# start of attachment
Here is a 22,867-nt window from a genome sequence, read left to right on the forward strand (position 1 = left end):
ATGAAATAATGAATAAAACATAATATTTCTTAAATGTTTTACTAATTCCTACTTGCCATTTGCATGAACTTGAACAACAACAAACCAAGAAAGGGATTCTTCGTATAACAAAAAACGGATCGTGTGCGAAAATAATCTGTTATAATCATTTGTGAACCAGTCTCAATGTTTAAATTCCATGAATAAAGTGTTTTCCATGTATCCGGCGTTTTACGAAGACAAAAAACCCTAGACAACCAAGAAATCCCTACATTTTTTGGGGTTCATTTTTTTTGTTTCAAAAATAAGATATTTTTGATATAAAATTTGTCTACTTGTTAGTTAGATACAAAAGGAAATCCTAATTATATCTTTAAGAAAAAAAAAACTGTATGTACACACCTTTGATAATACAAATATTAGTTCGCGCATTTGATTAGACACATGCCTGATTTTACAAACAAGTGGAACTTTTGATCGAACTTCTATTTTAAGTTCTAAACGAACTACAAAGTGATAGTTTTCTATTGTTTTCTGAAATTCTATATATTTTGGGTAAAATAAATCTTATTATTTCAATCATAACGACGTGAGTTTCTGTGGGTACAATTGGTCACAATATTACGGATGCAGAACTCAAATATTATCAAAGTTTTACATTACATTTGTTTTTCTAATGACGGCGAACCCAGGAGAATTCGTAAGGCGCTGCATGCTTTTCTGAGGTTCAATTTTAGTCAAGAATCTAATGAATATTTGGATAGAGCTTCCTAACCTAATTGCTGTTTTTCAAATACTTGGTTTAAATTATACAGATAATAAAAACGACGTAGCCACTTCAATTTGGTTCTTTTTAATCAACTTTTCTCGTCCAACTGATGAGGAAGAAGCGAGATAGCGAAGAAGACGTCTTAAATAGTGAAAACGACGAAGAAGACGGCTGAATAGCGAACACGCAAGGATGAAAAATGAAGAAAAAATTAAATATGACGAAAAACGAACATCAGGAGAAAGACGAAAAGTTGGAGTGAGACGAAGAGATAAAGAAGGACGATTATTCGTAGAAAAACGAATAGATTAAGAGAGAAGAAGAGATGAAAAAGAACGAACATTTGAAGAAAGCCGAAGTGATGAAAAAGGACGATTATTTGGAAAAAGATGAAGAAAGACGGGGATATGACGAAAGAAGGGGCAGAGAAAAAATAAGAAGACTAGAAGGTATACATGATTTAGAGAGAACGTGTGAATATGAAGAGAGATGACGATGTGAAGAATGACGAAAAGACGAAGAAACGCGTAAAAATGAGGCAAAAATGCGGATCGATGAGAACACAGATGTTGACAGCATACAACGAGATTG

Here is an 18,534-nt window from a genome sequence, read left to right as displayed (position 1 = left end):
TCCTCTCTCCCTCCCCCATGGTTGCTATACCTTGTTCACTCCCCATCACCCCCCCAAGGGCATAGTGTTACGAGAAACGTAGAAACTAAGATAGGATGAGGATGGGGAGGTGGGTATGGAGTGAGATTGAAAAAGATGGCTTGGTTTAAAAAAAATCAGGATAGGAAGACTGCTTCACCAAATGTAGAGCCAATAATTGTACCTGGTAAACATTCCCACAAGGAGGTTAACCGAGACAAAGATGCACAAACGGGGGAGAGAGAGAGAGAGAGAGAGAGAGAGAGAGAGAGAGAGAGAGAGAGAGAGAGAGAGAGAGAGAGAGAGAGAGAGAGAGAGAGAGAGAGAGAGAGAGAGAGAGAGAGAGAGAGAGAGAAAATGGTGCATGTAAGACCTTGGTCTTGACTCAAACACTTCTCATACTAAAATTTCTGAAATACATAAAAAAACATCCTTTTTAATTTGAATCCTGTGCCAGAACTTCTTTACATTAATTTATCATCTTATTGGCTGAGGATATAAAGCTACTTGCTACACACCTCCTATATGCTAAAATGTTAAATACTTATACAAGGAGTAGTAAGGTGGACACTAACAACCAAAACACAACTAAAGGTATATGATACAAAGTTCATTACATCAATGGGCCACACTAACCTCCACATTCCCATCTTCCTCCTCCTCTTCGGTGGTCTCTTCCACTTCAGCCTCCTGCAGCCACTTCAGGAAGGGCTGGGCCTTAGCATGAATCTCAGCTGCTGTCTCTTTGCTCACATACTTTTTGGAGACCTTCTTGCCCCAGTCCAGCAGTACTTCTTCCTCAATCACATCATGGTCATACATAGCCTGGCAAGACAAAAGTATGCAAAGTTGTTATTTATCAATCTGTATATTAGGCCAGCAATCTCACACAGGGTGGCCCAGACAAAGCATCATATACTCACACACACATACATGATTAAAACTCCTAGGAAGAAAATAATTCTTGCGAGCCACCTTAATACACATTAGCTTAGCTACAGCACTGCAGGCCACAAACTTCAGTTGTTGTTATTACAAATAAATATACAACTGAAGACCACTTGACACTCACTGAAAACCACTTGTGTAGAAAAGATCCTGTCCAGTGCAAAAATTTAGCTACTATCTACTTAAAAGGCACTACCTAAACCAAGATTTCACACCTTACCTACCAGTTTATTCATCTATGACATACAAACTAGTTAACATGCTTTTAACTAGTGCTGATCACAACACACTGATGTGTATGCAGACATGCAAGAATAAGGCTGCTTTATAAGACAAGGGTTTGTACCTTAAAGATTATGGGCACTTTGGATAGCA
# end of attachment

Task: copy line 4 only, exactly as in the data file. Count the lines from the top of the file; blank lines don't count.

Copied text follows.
TCCTCTCTCCCTCCCCCATGGTTGCTATACCTTGTTCACTCCCCATCACCCCCCCAAGGGCATAGTGTTACGAGAAACGTAGAAACTAAGATAGGATGAGGATGGGGAGGTGGGTATGGAGTGAGATTGAAAAAGATGGCTTGGTTTAAAAAAAATCAGGATAGGAAGACTGCTTCACCAAATGTAGAGCCAATAATTGTACCTGGTAAACATTCCCACAAGGAGGTTAACCGAGACAAAGATGCACAAACGGGGGAGAGAGAGAGAGAGAGAGAGAGAGAGAGAGAGAGAGAGAGAGAGAGAGAGAGAGAGAGAGAGAGAGAGAGAGAGAGAGAGAGAGAGAGAGAGAGAGAGAGAGAGAGAGAGAGAGAGAAAATGGTGCATGTAAGACCTTGGTCTTGACTCAAACACTTCTCATACTAAAATTTCTGAAATACATAAAAAAACATCCTTTTTAATTTGAATCCTGTGCCAGAACTTCTTTACATTAATTTATCATCTTATTGGCTGAGGATATAAAGCTACTTGCTACACACCTCCTATATGCTAAAATGTTAAATACTTATACAAGGAGTAGTAAGGTGGACACTAACAACCAAAACACAACTAAAGGTATATGATACAAAGTTCATTACATCAATGGGCCACACTAACCTCCACATTCCCATCTTCCTCCTCCTCTTCGGTGGTCTCTTCCACTTCAGCCTCCTGCAGCCACTTCAGGAAGGGCTGGGCCTTAGCATGAATCTCAGCTGCTGTCTCTTTGCTCACATACTTTTTGGAGACCTTCTTGCCCCAGTCCAGCAGTACTTCTTCCTCAATCACATCATGGTCATACATAGCCTGGCAAGACAAAAGTATGCAAAGTTGTTATTTATCAATCTGTATATTAGGCCAGCAATCTCACACAGGGTGGCCCAGACAAAGCATCATATACTCACACACACATACATGATTAAAACTCCTAGGAAGAAAATAATTCTTGCGAGCCACCTTAATACACATTAGCTTAGCTACAGCACTGCAGGCCACAAACTTCAGTTGTTGTTATTACAAATAAATATACAACTGAAGACCACTTGACACTCACTGAAAACCACTTGTGTAGAAAAGATCCTGTCCAGTGCAAAAATTTAGCTACTATCTACTTAAAAGGCACTACCTAAACCAAGATTTCACACCTTACCTACCAGTTTATTCATCTATGACATACAAACTAGTTAACATGCTTTTAACTAGTGCTGATCACAACACACTGATGTGTATGCAGACATGCAAGAATAAGGCTGCTTTATAAGACAAGGGTTTGTACCTTAAAGATTATGGGCACTTTGGATAGCA